Dentists warn of fee hike to fill gap in income

The British Dental Association said its members are facing increasing costs while the fee levels set by the government have stayed the same for the past three years. Picture: PA

The British Dental Association said its members are facing increasing costs while the fee levels set by the government have stayed the same for the past three years. Picture: PA

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SCOTTISH patients could see their dental bills rocket as 
dentists face growing pressure on their own finances, experts have warned.

A drop in people having treatment because of the economic climate and a loss of incentives for providing some NHS services could lead to more dentists focusing on private work, according to a business adviser.

Leading dentists also warned that practitioners faced rising expenses for providing services while the fees they receive for doing NHS work had remained static for three years. And they expressed concern over a legal battle they are fighting to stop dentists having to pay back £3.5 million they say was overpaid due to administrative errors which were not their fault.

The Scottish Government said it was in discussions with dental leaders on the issue of pay.

The average income for a principal dentist in a practice in Scotland dropped 11 per cent from £113,800 in 2009-10 to £101,100 in 2010-11, according to the most recent figures.

Jayne Clifford, a partner of business advisers Martin Aitken & Co and leader of their specialist dental team, warned that patients could face a sharp rise in their annual dental bills because of the 
financial pressures dentists were experiencing.

“In today’s business climate, dental practices need to adopt innovative ways to manage and grow their businesses because there have been many NHS cutbacks that are putting a financial strain on dental practices who offer NHS work,” she said.

Clifford claimed the effects of the economic downturn meant that even NHS patients could not afford to have treatment, perhaps leading dentists to turn to private practice instead.

This would, in turn, leave patients with the choice 
of paying to see the same dentist privately, at considerably increased cost, or finding another NHS practice.

Clifford said there had also been cutbacks to some of the incentives previously in place for NHS practitioners, such as grants to set up in areas with a shortage of dentists. As access has improved, these grants have been reduced.

“The problem that the NHS dentists are facing just now and have done for the past year is that they are finding that patients are not coming or they can’t even afford to pay an NHS dentist,” she said.

“The fact that now the NHS dentist is beginning to potentially lose some of the benefits that they currently have means their income could go down.”

Pat Kilpatrick, Scotland director for the British Dental Association (BDA), said Scottish dentists faced a number of concerns which they wanted addressed. While she denied there had been a fall in NHS patients, she said there were many factors putting a strain on dental finances.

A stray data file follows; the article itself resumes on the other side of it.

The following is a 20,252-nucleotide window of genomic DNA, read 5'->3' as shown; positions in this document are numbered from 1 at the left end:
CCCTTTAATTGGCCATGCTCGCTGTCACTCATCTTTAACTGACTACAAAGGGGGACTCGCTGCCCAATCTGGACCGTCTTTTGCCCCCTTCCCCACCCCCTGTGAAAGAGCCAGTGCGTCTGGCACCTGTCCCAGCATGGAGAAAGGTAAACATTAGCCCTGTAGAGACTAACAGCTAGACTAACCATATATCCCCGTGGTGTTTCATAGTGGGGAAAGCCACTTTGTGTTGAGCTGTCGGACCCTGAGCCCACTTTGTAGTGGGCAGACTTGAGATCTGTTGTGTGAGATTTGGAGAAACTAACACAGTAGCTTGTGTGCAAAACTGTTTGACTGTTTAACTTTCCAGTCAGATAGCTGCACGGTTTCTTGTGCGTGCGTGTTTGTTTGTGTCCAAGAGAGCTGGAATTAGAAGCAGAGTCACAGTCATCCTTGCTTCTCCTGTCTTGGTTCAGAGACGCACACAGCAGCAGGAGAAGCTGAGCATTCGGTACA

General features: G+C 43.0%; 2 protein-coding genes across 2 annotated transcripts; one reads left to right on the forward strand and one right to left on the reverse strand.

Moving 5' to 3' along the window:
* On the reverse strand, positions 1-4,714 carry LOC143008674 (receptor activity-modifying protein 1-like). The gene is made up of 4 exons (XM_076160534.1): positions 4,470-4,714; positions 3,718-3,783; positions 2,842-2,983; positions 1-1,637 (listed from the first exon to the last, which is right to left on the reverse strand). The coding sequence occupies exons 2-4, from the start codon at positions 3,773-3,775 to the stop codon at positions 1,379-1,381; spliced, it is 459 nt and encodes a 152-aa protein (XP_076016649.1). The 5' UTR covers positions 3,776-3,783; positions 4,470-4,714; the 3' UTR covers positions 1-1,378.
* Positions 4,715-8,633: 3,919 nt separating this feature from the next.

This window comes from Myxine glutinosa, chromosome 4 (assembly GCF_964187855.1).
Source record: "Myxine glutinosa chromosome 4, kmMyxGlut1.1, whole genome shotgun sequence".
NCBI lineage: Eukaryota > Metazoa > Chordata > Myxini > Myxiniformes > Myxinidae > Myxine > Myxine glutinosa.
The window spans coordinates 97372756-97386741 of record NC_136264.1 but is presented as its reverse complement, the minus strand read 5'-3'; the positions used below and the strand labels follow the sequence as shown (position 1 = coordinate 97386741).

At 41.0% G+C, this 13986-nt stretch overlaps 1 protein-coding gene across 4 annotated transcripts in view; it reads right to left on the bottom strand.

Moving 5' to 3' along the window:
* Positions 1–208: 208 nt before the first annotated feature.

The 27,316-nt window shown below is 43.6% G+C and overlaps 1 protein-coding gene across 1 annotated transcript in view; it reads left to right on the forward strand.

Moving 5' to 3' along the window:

“One of our biggest concerns is the lack of uplift in fees for practices,” she said.

“The biggest problem for dentists at the moment is 
increasing lab, materials and radiology costs, staffing and decontamination costs and the cost of regulation.

“And the problem with the fees is that the government has not uplifted the fees for three years now.

“That means that more of the income that dentists get is spent on these expenses and they pay themselves less.”

Charges for NHS dental treatment are set by the Scottish Government, but practices can set their own fees for 
private work. This could potentially mean some could increase their charges to counteract other financial pressures.

But Kilpatrick said practices should be aware that if they increase charges too much they may lose patients. “It is a very competitive market,” she said.

The Scottish Government is trying to claw back overpayments of £3.5m made to dentists as a result of some NHS patients being registered at more than one practice. This meant NHS registration payments were made to some dentists for patients who no longer used their practice.

The BDA believes the mistake was due to the Scottish Government’s decision to introduce lifelong NHS registration for patients, meaning they may remain on one dentist’s list even if they have moved to another area.

A legal challenge by the BDA has led to the postponement 
of the clawback exercise in an effort to stop dentists having to pay back the fees.

Kilpatrick said: “This is no fault of dentists. It is a computer-generated error in a system that was set up for continuous registration, which we don’t agree with anyway.”

A Scottish Government spokeswoman said: “Our most recent figures highlight the continued success of NHS 
dentistry in Scotland, with the dental workforce and patients registered with an NHS dentist at record levels.

“We are continuing to build on that success by investing significantly in dentistry, 
including £2m in the Child-smile Practice and a further £2m to help practices to upgrade their decontamination facilities.

“The government is currently in discussions with British Dental Association Scotland regarding dental pay and an announcement will be made in due course.”

Twitter: @LyndsayBuckland

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